"There is no ancient Macedonian Language but a Greek dialect"
If the modern Greeks want to deny the ancient Macedonians their spoken language, then, they need to rewrite the history to suit their version.
 Quintus Curtius Rufus "The History of Alexander"
"Alexander the Great speaks in front of the Macedones of his army: "The Macedonians are going to judge your case," he said. "Please state whether you will use your native language before them."
Philotas: "Besides the Macedonians, there are many present who, I think, will find what I am going to say easier to understand if I use the language you yourself have been using, your purpose, I believe, being only to enable more people to understand you."
Then the king said: "Do you see how offensive Philotas find even his native language? He alone feels an aversion to learning it. But let him speak as he pleases - only remember he as contemptuous of our way of life as he is of our language". [p.138]
This is Alexander himself talking about "our way of life" and "our language" "Macedonians are going to judge your case" There is no need for any explanation.
 Eugene Borza. "The lesson is clear: the use of the Greek language as a form of written expression does not by itself identify the ethnicity of a culture". ("In the Shadow of Olympus -The Emergence of Macedon", p. 94.)
"As the Macedonians settled the region following the expulsion of existing peoples, they probably introduced their own customs and language(s); there is no evidence that they adapted any existing language, even though they were now in contact with neighboring populations who spoke a variety of Greek and non-Greek tongues."
"Hammond's firm conclusion that the Macedonian spoke a distinctive dialect of Aeolic Greek is unconvincing to me, resting as it does on an interpretation of a bit of myth quoted by Hellanicus, who made Aeolus the father of the legendary progenitor Macedon". ("In the Shadow of Olympus" p.92.)
"The handful of surviving genuine Macedonian words - not loan words from a Greek - do not show the changes expected from a Greek dialect. And even had they changed at some point it is unlikely that they would have reverted to their original form". ("In the Shadow of Olympus" p.93.)
"As a question of method: why would an area three hundred miles north of Athens - not colonized by Athens - used an Attic dialect, unless it were imported? That is, the Attic dialect could hardly be native, and its use is likely part of the process of Hellenization. To put the question differently: if the native language of the Macedonians is Greek, what is its Macedonian dialect?"
"On the matter of language, and despite attempts to make Macedonian a dialect of Greek, one must accept the conclusion of linguist R.A.Crossland in the recent CAH, that an insufficient amount of Macedonian has survived to know what language it was".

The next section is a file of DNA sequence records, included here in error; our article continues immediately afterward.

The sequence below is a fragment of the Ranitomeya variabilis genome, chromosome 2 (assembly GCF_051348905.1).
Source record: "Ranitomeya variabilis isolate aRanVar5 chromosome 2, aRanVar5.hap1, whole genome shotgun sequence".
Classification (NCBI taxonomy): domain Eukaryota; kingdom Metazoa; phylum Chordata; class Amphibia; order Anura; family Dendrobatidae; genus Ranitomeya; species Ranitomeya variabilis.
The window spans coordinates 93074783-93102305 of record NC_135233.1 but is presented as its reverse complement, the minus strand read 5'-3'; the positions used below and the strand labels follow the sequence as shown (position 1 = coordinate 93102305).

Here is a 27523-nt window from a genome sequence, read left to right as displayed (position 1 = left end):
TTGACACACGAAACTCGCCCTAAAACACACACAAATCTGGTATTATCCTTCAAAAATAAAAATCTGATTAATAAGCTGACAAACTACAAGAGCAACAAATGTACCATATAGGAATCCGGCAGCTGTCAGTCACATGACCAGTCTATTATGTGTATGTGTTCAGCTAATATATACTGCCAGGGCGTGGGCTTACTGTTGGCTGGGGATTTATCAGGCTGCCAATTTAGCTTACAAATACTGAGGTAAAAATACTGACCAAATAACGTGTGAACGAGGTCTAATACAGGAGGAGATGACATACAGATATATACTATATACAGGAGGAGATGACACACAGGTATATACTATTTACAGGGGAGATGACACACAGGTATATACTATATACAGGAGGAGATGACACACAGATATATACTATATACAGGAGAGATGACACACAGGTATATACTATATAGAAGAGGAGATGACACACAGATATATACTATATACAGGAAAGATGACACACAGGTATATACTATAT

Earnst Badian "Stadies in the History of Art vol. 10: Macedonia and Greece In Late Classical and Early Hellenistic Times"
Regarding the Cleitus' episode, Ernst Badian writes: "He used the only language in which his guards could be addressed".. [Note: The guards could be addressed in Macedonian language.]
Episode #2. Eumenes of Cardia. In 321 B.C., Greek commander Ambiance, with cavalry and light arms only, faced the Macedonian noble, Neoptholemus, with the Macedonian phalanx. To avoid battle Xennias, a man whose speech was Macedonian, was sent by Eumenes to negotiate with the commander of the phalanx. Badian analyzes:
"Now, Xennias' name at once shows him to be a Macedonian. Since he was in Ambiance entourage he was presumably a Macedonian of superior status, who spoke both standard Greek and his native language. He was the man who could be trusted to transmit Ambiance' message. This clearly shows that the phalanx had to be addressed in Macedonian, if one wanted to be sure (as Ambiance certainly did) that they would understand. And almost equally interesting - he did not address them himself, as he and other commanders normally address soldiers who understood them, nor did he sent a Greek. The suggestion is surely that Macedonian was the language of the infantry and that Greek was a difficult, indeed a foreign language to them. We may thus take it as certain that, when Alexander used Macedonian in addressing his guards, that too was because it was their normal language, and because (like Ambiance) he had to be sure he would be understood".
 Ulrich Wilcken in his book 'Alexander the Great' on p.22 notes that "linguistic science has at its disposal a very limited quantity of Macedonian words" [Wilken mentions Macedonian and not Greek words]
 "The Tumult and the Shouting: Two Interpretations of the Cleitus Episode", (published by APA in The Ancient History Bulletin, Vol. 10, number 1, 1996) [I will not endeavor myself with "their" Hammond-Bosworth fight, for obvious reasons. What I will do, however, is lift certain references where these giants, specifically, deal/address the ancient Macedonian language in question.]